Figure 2. Dynamic Cause-Effect Relation for the Learning Model
When a firm can realize strong induced learning and is operating in an environment conducive to rapid autonomous innovation, its capability to develop production technology can be greatly enhanced if it can capture the dynamic interplay between the two kinds of learning.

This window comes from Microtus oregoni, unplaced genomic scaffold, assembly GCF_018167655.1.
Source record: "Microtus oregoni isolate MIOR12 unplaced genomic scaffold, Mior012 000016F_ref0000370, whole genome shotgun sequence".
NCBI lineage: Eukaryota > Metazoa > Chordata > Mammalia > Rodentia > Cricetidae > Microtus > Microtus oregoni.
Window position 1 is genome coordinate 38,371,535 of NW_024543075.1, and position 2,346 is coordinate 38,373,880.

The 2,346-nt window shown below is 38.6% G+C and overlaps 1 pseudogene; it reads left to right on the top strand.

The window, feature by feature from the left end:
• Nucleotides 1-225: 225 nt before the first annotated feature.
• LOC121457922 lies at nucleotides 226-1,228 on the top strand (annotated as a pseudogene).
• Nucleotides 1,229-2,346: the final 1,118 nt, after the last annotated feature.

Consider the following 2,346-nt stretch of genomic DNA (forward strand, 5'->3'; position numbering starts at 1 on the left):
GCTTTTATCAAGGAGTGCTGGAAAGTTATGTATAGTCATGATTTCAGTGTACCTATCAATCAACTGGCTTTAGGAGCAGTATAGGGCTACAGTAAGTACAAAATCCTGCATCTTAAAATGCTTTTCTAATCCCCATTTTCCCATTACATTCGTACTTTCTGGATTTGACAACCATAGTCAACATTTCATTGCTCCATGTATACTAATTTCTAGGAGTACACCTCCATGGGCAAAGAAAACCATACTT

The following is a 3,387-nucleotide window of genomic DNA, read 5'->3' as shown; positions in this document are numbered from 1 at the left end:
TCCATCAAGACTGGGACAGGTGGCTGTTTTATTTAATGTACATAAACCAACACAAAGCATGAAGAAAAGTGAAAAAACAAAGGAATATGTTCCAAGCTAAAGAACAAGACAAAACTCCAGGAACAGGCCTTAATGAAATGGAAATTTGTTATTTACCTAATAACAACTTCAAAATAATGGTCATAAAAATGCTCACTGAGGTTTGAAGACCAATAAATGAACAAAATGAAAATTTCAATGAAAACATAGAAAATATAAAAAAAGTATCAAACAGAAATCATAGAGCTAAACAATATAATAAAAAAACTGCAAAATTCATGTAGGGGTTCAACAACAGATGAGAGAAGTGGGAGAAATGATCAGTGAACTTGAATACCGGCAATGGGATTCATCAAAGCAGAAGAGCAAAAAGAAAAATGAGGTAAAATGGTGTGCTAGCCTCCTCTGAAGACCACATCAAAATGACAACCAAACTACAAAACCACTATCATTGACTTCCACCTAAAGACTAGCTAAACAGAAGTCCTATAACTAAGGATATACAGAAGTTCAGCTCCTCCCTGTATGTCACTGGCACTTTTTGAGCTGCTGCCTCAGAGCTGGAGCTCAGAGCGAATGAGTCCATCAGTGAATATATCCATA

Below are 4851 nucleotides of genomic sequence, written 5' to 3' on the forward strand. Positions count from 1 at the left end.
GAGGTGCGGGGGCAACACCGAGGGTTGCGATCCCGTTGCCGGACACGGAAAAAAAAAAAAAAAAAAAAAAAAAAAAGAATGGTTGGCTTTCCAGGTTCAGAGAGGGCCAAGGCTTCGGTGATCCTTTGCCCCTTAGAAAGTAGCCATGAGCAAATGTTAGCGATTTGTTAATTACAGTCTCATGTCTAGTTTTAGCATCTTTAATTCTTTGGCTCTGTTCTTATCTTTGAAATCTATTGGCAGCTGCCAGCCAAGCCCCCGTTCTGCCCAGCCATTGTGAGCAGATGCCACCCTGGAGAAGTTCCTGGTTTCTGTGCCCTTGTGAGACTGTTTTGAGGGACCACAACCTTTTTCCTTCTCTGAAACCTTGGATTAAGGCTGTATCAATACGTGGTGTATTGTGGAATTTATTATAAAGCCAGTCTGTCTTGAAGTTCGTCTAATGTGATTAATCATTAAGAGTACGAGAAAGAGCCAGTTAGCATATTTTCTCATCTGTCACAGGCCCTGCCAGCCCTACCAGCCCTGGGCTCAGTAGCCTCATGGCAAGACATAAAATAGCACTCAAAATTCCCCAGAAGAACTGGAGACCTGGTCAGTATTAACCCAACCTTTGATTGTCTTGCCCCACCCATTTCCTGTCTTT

Although the research outcomes in this article support our propositions reasonably well, we believe it can be further improved. First, we would like to consider a more realistic setting in which a limiting or balancing mechanism plays a role: the present model does not take into account a balancing cycle that puts a limit on the amount of technology a firm can develop at a time. Second, it seems interesting to consider a situation where each different type of technology requires a different period for internal maturing. Using actual data, e.g., parameter values like purchase and nurturing costs and market value, from a particular industry should also contribute to this line of study. Finally, we would apply the model in this article to other managerial situations such as R&D and human resource management.